Corey-Fuchs reaction

What is Corey-Fuchs reaction?

The Corey-Fuchs reaction, named after its discoverers in 1972, is a versatile two-step process for synthesizing terminal alkyne compounds. This reaction can be used to create alkyne derivatives by treating the alkynide intermediate with an electrophile before aqueous workup, or to prepare a terminal alkyne through the one-carbon homologation of an aldehyde.

The Corey-Fuchs reaction has also been referred to as the Corey-Fuchs dibromoolefination, Corey-Fuchs homologation, Corey-Fuchs ethynylation, and Corey-Fuchs olefination.

Corey-Fuchs reaction - Corey-Fuchs dibromoolefination - Corey-Fuchs homologation - Corey-Fuchs ethynylation - Corey-Fuchs olefination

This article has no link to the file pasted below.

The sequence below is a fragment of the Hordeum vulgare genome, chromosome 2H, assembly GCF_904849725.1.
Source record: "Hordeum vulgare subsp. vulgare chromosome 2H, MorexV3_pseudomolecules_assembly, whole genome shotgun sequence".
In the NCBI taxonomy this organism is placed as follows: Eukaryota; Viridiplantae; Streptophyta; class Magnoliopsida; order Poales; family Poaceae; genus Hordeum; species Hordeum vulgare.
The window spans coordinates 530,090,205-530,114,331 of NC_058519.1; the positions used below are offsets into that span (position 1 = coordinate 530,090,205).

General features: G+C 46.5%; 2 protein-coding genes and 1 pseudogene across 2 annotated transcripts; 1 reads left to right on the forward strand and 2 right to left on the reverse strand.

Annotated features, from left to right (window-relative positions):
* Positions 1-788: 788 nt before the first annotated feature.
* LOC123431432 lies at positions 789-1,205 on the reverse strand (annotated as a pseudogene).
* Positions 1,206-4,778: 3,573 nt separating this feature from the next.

Corey-Fuchs reaction

E = Electrophile (see list of acronyms)

The first step of the reaction involves reacting an aldehyde with PPh3 and carbon tetrahalide or haloform to form a dihaloalkene intermediate. The second step entails treating the dihaloalkene with a strong base such as BuLi, LDA, or KOtBu to form a haloalkyne, which undergoes metal-halogen exchange to give lithium alkynide. Aqueous workup of the lithium alkynide intermediate results in the formation of the corresponding terminal alkyne, while treatment with an electrophile prior to workup generates alkyne derivatives.

Corey-Fuchs reaction has broad utility in producing alkyne compounds, particularly those with terminal alkynes.


E.J. Corey, P.L. Fuchs, “A synthetic method for formyl → ethynyl conversion (RCHO→RC≡CH or RC≡CR′)” Tetrahedron Letters, 13(36) 3769-3772 (1972)
DOI: 10.1016/S0040-4039(01)94157-7